Since I’ve started working at UG, Emilie Shapiro is a name I’ve heard often. (And here’s a fun fact: she used to be a regular Emily like me, but rebelled against our all-too-common name and switched to the “ie” ending at age 13). We carry many of her stunning, raw gemstone jewelry pieces, and everyone at the office sort of fan-girls about her work. So when I heard that Emilie was up for a studio tour, I was psyched to be on the invite list.
I set off expecting the drive from my home in suburban Long Island to Long Island City, Queens to be less than pleasant, and unfortunately I was right. After a hectic morning crawling down Queens Boulevard and searching for a parking spot for what felt like hours, arriving at Emilie’s sunny studio was a welcome respite.
From the moment we cracked open the door, the vibe at the studio was easy and welcoming. We were sort of a big crew–our blog editor, our jewelry buyer, our photographer, our SEO specialist/jewelry-lover, and myself–but Emilie and another maker who she works with, Erica, were totally accommodating. They offered us apples and coffee and turned on some classic rock. They let us drool over the gorgeous pieces they had on display. Emilie urged us to try on whatever we wanted, which was basically everything.
Our blog team has visited Emilie before, but not since she moved to her new studio space. And this time, we were lucky enough to watch her in action – she did a demo for us on how she sets the striking Waterfall Ring. Following our lesson, we got to chat with her about how she’s grown as an artist and business owner, teaching others the craft, and even a bit about her family. Turns out, her grandfather once had a toy factory in the Brooklyn Army Terminal, UG’s home! We must be kindred spirits.
We last visited your studio a few years ago. What made you decide to move on to another space?
Thankfully, my business has grown quite a bit in the last few years, so I moved to another studio with more space and amazing light. We’ve been in this studio for almost three years and I’m still not tired of the amazing light.
What inspires you about this new workspace?
The creative energy in the studio is the biggest inspiration. I have a team of four amazing women who are each have an important role in the business. We have a lot of light and lots of plants which makes the environment feel like home.
You’ve written posts for us in the past that aim to help up-and-coming artists from an entrepreneurial angle. How do you find the balance between running a business and staying creatively fulfilled yourself?
Finding a balance is probably the hardest part of running a creative business. It’s really easy to become overwhelmed with workload. I make it a point to make some time for myself every day that has nothing to do with the business – whether it’s riding my bike, meeting up with friends or cooking dinner for my husband. I have a pretty intense travel bug and I’m always finding inspiration from other cultures. There’s no short of inspiration in New York City – I love to take walks, go to museums and see live music. Especially in the warmer months I try to get to the beach as much as I can.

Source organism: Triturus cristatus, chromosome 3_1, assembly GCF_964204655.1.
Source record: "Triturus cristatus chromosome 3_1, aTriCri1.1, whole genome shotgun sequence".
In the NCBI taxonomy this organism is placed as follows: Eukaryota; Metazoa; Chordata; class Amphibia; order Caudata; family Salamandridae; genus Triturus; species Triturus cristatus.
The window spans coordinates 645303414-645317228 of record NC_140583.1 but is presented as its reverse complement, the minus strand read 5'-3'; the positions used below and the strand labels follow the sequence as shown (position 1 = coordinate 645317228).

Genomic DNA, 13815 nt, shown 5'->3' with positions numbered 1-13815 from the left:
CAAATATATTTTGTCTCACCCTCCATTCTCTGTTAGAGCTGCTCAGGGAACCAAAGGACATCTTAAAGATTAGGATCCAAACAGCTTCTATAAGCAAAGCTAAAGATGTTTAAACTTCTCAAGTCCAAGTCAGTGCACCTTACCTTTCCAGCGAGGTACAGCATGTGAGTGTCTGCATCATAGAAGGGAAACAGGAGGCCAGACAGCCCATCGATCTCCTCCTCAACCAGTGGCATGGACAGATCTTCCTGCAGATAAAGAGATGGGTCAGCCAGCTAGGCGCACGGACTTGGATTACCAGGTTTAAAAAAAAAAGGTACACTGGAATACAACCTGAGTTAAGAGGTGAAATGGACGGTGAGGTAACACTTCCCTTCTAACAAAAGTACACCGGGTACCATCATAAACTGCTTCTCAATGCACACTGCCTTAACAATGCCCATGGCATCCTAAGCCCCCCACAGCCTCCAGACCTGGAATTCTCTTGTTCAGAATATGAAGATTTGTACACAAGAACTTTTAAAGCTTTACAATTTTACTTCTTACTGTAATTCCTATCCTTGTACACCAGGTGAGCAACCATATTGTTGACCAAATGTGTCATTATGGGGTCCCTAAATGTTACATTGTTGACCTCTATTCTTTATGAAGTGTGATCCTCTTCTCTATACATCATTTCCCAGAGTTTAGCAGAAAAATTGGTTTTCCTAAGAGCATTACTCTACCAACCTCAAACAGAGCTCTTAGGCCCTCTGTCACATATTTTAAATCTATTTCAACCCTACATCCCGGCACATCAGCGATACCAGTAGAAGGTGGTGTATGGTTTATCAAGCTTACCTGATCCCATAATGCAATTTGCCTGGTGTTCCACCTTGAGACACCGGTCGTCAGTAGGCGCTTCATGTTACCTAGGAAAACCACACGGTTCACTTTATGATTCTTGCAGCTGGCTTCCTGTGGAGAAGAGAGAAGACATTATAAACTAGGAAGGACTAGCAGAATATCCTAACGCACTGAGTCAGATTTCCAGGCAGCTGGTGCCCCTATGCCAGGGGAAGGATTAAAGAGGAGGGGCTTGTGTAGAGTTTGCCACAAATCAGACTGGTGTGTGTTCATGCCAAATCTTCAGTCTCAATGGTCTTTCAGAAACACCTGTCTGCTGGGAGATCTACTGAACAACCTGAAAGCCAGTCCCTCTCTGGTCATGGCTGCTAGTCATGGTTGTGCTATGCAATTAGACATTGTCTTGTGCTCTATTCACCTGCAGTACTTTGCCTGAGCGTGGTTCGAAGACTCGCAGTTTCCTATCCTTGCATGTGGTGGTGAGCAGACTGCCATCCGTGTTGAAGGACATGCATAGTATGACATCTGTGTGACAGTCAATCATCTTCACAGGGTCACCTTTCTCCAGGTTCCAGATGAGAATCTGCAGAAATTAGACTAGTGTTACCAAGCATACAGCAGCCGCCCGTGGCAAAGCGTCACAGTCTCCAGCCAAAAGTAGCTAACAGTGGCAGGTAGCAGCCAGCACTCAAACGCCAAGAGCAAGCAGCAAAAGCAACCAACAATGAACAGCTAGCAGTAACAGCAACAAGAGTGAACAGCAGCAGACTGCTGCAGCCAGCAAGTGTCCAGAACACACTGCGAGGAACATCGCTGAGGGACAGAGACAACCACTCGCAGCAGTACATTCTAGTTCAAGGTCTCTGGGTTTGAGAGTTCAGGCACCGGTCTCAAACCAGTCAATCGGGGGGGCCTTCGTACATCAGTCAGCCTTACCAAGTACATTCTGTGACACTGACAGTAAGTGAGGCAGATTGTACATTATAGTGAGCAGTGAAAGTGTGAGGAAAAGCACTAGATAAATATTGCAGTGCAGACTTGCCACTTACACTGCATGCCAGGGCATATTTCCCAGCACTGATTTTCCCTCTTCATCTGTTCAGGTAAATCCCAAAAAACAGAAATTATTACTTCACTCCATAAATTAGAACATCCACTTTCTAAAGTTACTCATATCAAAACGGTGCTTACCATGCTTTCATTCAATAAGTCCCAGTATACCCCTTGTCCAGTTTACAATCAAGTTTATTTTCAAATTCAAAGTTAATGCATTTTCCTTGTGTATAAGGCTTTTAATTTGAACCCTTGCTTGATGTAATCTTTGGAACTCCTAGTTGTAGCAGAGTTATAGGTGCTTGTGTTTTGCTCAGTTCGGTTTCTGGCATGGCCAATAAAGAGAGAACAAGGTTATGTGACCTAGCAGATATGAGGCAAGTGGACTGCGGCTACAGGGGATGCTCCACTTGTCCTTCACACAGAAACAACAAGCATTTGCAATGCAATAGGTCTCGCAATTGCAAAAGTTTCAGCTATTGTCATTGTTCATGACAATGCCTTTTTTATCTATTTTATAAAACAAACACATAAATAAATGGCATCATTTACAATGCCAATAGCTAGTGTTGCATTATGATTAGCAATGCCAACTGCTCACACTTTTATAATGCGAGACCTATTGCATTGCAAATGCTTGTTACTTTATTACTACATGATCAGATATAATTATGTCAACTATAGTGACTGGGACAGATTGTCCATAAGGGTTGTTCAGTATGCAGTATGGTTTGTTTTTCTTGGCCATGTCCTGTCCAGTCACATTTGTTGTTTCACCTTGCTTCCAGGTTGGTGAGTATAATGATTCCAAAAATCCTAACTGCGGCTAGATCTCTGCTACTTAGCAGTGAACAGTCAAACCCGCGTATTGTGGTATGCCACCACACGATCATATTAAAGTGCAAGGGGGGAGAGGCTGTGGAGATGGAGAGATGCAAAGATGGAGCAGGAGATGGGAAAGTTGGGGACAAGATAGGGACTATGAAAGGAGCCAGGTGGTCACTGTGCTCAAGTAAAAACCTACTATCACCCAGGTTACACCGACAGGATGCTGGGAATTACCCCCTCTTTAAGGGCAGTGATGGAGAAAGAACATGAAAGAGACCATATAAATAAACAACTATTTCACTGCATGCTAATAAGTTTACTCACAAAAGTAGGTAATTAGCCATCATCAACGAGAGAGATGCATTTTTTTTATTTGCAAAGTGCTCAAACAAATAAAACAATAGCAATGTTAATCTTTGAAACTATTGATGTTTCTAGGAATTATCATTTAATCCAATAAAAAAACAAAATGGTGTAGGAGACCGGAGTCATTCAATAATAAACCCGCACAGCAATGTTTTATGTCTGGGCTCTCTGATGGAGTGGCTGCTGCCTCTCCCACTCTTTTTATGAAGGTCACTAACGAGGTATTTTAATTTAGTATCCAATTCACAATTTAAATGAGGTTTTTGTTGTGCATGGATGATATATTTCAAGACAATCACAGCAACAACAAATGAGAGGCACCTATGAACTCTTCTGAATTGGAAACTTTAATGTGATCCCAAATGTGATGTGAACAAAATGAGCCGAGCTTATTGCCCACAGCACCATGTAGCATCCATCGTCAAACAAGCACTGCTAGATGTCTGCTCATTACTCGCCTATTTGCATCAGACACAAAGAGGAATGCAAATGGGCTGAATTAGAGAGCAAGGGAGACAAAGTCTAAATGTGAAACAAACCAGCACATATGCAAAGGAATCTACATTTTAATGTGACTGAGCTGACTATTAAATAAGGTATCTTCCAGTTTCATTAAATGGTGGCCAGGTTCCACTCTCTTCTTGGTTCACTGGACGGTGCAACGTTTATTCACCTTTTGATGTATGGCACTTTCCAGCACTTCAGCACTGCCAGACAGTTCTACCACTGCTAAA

What do you find yourself saying most often to young makers looking to break into the jewelry business?
Allow yourself space to find your voice in the medium that you work in. It takes a long time and you want to be putting something out there that is truly unique to you. A goal is just a dream without a deadline. Set one for yourself to force yourself to get a jump-start on your business.
In addition to hand-crafting your pieces and keeping your business afloat, you also teach classes. How has that impacted your day-to-day schedule?
I don’t teach as much as I used to due to my more demanding schedule in my own studio. When I do teach, it’s so creatively energizing to watch people get excited about learning new techniques. It also keeps my own jewelry skills sharp. I learn so much from my students and have met so many cool people over the years!
Do you find that teaching others leads you to new realizations about your craft, or in general? How so?
Absolutely! One of the greatest challenges of teaching is learning how to explain a technique in many different ways. Everyone learns differently so it takes a lot of patience to work with everyone differently. Teaching has really made me a much better craftsperson.
Are you working on any new techniques or skills to perfect your craft? Are there any new materials you’re interested in working with?
I am constantly exploring new techniques and experimenting with new ways to set stones to make my work truly unique.
Let’s go back to the you we met three years ago. Do you have any new advice to share with her?
Don’t be so afraid to ask for help. I try to focus on the things that I’m really good at and no one else can do, and ask for help where I need it. I can’t tell you how many hours I lost trying to photograph and edit my own product shots before eventually hiring someone. In the long run the investment you are making in experts really does pay off.